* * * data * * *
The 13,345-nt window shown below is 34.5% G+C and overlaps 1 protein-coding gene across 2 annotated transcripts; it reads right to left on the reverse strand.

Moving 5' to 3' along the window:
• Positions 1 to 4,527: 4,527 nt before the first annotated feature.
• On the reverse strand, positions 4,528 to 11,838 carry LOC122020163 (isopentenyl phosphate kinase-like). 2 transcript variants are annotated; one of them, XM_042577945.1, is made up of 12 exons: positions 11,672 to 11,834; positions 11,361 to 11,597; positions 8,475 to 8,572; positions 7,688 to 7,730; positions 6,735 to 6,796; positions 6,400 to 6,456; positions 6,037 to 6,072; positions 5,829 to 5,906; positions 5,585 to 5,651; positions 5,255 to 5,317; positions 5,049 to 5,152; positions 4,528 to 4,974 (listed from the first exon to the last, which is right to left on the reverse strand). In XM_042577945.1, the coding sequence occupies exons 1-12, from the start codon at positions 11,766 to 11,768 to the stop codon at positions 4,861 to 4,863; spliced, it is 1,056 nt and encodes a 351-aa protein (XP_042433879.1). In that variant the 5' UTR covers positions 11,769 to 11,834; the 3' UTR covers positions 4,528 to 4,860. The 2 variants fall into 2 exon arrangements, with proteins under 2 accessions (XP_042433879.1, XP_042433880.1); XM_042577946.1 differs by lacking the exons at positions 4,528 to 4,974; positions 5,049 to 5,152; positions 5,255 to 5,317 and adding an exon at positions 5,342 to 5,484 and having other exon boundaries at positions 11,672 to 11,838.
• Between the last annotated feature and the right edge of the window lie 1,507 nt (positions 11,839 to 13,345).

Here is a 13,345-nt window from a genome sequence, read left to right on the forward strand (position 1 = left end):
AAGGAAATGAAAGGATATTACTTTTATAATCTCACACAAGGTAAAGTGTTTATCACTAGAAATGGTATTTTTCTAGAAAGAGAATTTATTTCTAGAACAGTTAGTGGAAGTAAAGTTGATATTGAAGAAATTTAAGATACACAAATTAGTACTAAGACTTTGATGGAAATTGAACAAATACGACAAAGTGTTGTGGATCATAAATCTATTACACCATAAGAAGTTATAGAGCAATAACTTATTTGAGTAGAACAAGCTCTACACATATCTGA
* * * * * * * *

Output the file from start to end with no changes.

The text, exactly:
The 13,345-nt window shown below is 34.5% G+C and overlaps 1 protein-coding gene across 2 annotated transcripts; it reads right to left on the reverse strand.

Moving 5' to 3' along the window:
• Positions 1 to 4,527: 4,527 nt before the first annotated feature.
• On the reverse strand, positions 4,528 to 11,838 carry LOC122020163 (isopentenyl phosphate kinase-like). 2 transcript variants are annotated; one of them, XM_042577945.1, is made up of 12 exons: positions 11,672 to 11,834; positions 11,361 to 11,597; positions 8,475 to 8,572; positions 7,688 to 7,730; positions 6,735 to 6,796; positions 6,400 to 6,456; positions 6,037 to 6,072; positions 5,829 to 5,906; positions 5,585 to 5,651; positions 5,255 to 5,317; positions 5,049 to 5,152; positions 4,528 to 4,974 (listed from the first exon to the last, which is right to left on the reverse strand). In XM_042577945.1, the coding sequence occupies exons 1-12, from the start codon at positions 11,766 to 11,768 to the stop codon at positions 4,861 to 4,863; spliced, it is 1,056 nt and encodes a 351-aa protein (XP_042433879.1). In that variant the 5' UTR covers positions 11,769 to 11,834; the 3' UTR covers positions 4,528 to 4,860. The 2 variants fall into 2 exon arrangements, with proteins under 2 accessions (XP_042433879.1, XP_042433880.1); XM_042577946.1 differs by lacking the exons at positions 4,528 to 4,974; positions 5,049 to 5,152; positions 5,255 to 5,317 and adding an exon at positions 5,342 to 5,484 and having other exon boundaries at positions 11,672 to 11,838.
• Between the last annotated feature and the right edge of the window lie 1,507 nt (positions 11,839 to 13,345).

Here is a 13,345-nt window from a genome sequence, read left to right on the forward strand (position 1 = left end):
AAGGAAATGAAAGGATATTACTTTTATAATCTCACACAAGGTAAAGTGTTTATCACTAGAAATGGTATTTTTCTAGAAAGAGAATTTATTTCTAGAACAGTTAGTGGAAGTAAAGTTGATATTGAAGAAATTTAAGATACACAAATTAGTACTAAGACTTTGATGGAAATTGAACAAATACGACAAAGTGTTGTGGATCATAAATCTATTACACCATAAGAAGTTATAGAGCAATAACTTATTTGAGTAGAACAAGCTCTACACATATCTGA